Sanders sees ‘messy’ Democratic convention

Democratic presidential candidate Sen. Bernie Sanders, I-Vt., poses for a photo after an interview with The Associated Press, Monday, May 23, 2016, in Los Angeles. (AP Photo/Jae C. Hong)

Democratic presidential candidate Bernie Sanders says the Democratic National Convention in Philadelphia and his push to make the party more inclusive could get “messy” but asserts in an interview with The Associated Press: “Democracy is not always nice and quiet and gentle.”

The Vermont senator, campaigning Monday ahead of California’s primary against Hillary Clinton, said his supporters hope the party will adopt a platform at the summer convention that reflects the needs of working families, the poor and young people, not Wall Street and corporate America.

Sanders said he will “condemn any and all forms of violence” but his campaign was welcoming political newcomers and first-time attendees of party conventions. He said the Democratic Party faces a choice of becoming more inclusive or maintaining the status quo.

“I think if they make the right choice and open the doors to working-class people and young people and create the kind of dynamism that the Democratic Party needs, it’s going to be messy,” Sanders said.

“Democracy is not always nice and quiet and gentle but that is where the Democratic Party should go.”

Asked if the convention could be problematical, Sanders said: “So what? Democracy is messy. Everyday my life is messy. But if you want everything to be quiet and orderly and allow, you know, just things to proceed without vigorous debate, that is not what democracy is about.”

Sanders is vying for support ahead of California’s June 7 primary, a day that also includes contests in Montana, New Jersey, New Mexico, North Dakota and South Dakota. Clinton has 271 more pledged delegates than Sanders and is just 90 delegates shy of clinching the nomination when the total includes superdelegates, the party officials and elected leaders who can support the candidate of their choice.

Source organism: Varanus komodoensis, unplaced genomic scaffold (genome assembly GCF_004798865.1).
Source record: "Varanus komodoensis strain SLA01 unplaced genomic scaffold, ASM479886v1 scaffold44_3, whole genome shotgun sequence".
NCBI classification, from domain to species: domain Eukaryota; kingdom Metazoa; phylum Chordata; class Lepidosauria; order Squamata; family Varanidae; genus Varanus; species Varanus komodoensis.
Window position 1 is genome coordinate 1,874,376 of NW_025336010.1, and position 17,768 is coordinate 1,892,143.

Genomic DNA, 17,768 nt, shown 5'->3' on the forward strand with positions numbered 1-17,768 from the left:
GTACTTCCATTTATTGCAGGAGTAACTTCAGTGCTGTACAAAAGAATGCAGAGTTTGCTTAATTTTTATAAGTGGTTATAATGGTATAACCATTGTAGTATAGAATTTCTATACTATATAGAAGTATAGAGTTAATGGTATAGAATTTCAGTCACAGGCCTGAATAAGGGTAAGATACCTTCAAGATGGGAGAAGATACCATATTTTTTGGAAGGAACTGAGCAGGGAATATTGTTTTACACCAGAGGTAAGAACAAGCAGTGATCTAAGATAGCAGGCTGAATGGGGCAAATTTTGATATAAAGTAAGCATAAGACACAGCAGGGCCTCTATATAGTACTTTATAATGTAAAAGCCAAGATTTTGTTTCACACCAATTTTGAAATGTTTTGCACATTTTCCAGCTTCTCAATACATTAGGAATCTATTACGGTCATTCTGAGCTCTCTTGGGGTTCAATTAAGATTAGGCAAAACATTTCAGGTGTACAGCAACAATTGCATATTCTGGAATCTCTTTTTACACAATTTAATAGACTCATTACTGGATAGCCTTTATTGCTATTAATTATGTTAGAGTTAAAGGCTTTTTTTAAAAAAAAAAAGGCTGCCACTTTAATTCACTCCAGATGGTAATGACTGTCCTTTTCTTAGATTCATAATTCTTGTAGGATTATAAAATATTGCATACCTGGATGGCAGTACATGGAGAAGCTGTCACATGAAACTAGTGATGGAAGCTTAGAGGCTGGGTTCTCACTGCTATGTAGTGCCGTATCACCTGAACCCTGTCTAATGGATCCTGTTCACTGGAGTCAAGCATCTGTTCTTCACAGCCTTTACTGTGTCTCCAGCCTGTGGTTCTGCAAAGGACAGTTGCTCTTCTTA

Some Democrats have grown weary about the length of the primaries, worried that it could give Republican businessman Donald Trump a head start on the general election and make it more difficult for Democrats to unite behind a nominee. The issue gained attention when a recent Nevada Democratic convention turned raucous.

Sanders said he was “bothered” by the portrayal of the Las Vegas convention, saying it did not turn violent as some media reports indicated. “There was rowdyism. There was booing, I think inappropriately by the way,” he said.

The senator spoke after the Democratic National Committee announced a 15-member platform drafting committee, which will write the first draft of the party platform. The panel includes allies of both candidates.

Sanders said the platform process would be an “excellent time to educate the American people,” saying it would allow the party to have a vigorous debate over ways to address wealth inequality, the role of Wall Street in the economy, climate change and universal health care.

“A serious debate about serious issues is good for democracy, is good for the Democratic Party. It will increase voter turnout and that always works in our effort to defeat Republicans,” he said.

He declined to entertain the possibility of being considered as Clinton’s running mate, saying he was focused on winning the nomination. “If I don’t, we will see what happens later on.” But he reiterated that he would do “everything that I can” to ensure that Trump is not elected president.

Sanders said he had a “shot” at winning the California primary against Clinton and said, given his delegate deficit, it was “imperative” that he perform well. He estimated his rallies around the state would allow him to speak directly to 200,000 voters before the primary.

“What happens if I win a major victory in California? Will people say, ‘Oh, we’re really enthusiastic about Hillary Clinton despite the fact that Bernie Sanders has now won whatever it may be, 25 states, half the states?’” he said.

If that happens, he added, superdelegates “may rethink that. That is why you want the process to play out.”

Clinton’s campaign said Monday she would not participate in a proposed California debate, choosing instead to campaign in the state. Sanders said at an evening rally in Santa Monica he was “disturbed but not surprised” that Clinton had “backed out” of the debate, which was part of an agreement the campaigns reached with the DNC earlier this year.

Sanders also looked ahead to the future of his political movement, saying his goal was “the transformation of the Democratic Party. To be a party which is a grassroots party where the main energy comes from working families, from trade unionists, from environmentalists, from people today who want real political and social and economic and environmental changes in our society.”


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